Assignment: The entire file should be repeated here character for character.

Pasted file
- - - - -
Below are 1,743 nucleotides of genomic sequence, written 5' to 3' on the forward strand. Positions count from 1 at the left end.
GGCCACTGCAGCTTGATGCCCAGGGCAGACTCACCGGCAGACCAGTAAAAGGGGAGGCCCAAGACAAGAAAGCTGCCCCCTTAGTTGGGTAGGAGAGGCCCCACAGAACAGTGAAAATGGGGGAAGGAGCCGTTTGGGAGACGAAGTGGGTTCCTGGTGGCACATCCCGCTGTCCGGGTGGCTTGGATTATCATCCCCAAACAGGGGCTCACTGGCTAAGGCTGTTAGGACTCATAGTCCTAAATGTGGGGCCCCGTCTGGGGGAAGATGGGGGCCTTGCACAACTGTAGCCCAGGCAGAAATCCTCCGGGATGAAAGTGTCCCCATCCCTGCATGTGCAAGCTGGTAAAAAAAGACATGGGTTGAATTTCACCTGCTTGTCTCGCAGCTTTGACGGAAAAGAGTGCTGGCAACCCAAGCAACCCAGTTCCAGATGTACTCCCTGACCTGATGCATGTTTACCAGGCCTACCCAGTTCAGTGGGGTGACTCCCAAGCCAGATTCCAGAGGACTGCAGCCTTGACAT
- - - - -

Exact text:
Below are 1,743 nucleotides of genomic sequence, written 5' to 3' on the forward strand. Positions count from 1 at the left end.
GGCCACTGCAGCTTGATGCCCAGGGCAGACTCACCGGCAGACCAGTAAAAGGGGAGGCCCAAGACAAGAAAGCTGCCCCCTTAGTTGGGTAGGAGAGGCCCCACAGAACAGTGAAAATGGGGGAAGGAGCCGTTTGGGAGACGAAGTGGGTTCCTGGTGGCACATCCCGCTGTCCGGGTGGCTTGGATTATCATCCCCAAACAGGGGCTCACTGGCTAAGGCTGTTAGGACTCATAGTCCTAAATGTGGGGCCCCGTCTGGGGGAAGATGGGGGCCTTGCACAACTGTAGCCCAGGCAGAAATCCTCCGGGATGAAAGTGTCCCCATCCCTGCATGTGCAAGCTGGTAAAAAAAGACATGGGTTGAATTTCACCTGCTTGTCTCGCAGCTTTGACGGAAAAGAGTGCTGGCAACCCAAGCAACCCAGTTCCAGATGTACTCCCTGACCTGATGCATGTTTACCAGGCCTACCCAGTTCAGTGGGGTGACTCCCAAGCCAGATTCCAGAGGACTGCAGCCTTGACAT